When friends or family tell me they don't read the blog because they "don't really know much about video games", that's extremely frustrating to me, because what I'm trying to do here (most of the time) is expand the number of people who want to know about games. Freestanding games and game ideas that can be appreciated in a complete vacuum, that you don't have to be a gamer to understand. The idea that games are only for gamers is exactly what I wish to dispel, because I know this medium has the potential to reach just as wide an audience as film, music, and literature.

6 comments:

  1. Your last paragraph at first reminded me of Nintendo and their "blue ocean" strategy...but I find this interesting because while both you and Nintendo share the view that games can be for people that are "non gamers" you're argument seems to be that this is because they can be, loosely, about higher ideas like film or lit, which I'm assuming wasn't what Nintendo was thinking when they put out Wii fit.

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  2. Also you seem to be saying something about challenge and complexity without saying it when you talk about barriers to entry. How do games that are challenging enough to require significant experience in the genre fit in with your conception?

    You might have talked about this in another blog but I forget.

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    1. I dunno, guess I would need an example of a game so challenging that you can't learn to play it just by playing it. Seriously, throw me some. You thinking along the lines of like, Dark Souls? That's not really a 'smart' game, that's just difficulty for the sake of fun.

      Bit.Trip is hard as fuck, but completely functional as a standalone experience. It's equally hard for gamers and non-, and the variant difficulty plays into the games' themes. Notice that Fate, in which Commander Video becomes a corrupt bastard, is the easiest chapter. Wait, this sounds familiar. Did I just post about this?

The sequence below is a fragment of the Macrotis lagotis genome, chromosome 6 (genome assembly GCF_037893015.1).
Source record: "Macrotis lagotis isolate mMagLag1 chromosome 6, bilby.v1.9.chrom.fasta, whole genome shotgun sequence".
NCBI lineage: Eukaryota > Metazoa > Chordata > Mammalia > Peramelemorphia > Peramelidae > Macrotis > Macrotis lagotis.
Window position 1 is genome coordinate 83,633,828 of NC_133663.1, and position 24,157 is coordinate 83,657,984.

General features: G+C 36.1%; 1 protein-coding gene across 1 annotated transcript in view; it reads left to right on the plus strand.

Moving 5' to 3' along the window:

Today and yesterday's bioblog is just the latest iteration of my ongoing contemplative theme about the dichotomy between games for fun and games for experience. I guess it kinda sounds like I'm choosing sides, which actually isn't true. I still love just-for-fun games like Dark Souls. I'm just a lazy writer.

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  3. You do compare games to other games - and make references that I know nothing about. That gets in the way of my interest in this blog.

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    1. Twopartanswer:
      1.) I'm not calling people ignorant - my frustration is with myself and my own inability to communicate ideas beyond the gamer clique.

      2.) Yeah not ALL posts are for everyone. I like to nerd out sometimes too, 's *my* goddamn blog. It's maybe 50/50 or 60/40 or 40/60

      3.) I don't expect anyone to know all the references I make. Again, not because I think people are ignorant, but because it's presumptuous. I try to explain enough context so you don't have to, but...

      4.) Yes, the "games as art are for everyone" tack does require a bit of intellectual curiosity on the reader's part. You have to be somewhat willing to look things up and have to want to learn. I try to inspire that drive, but you do have to bring a bit of your own. Otherwise, yeah, don't read.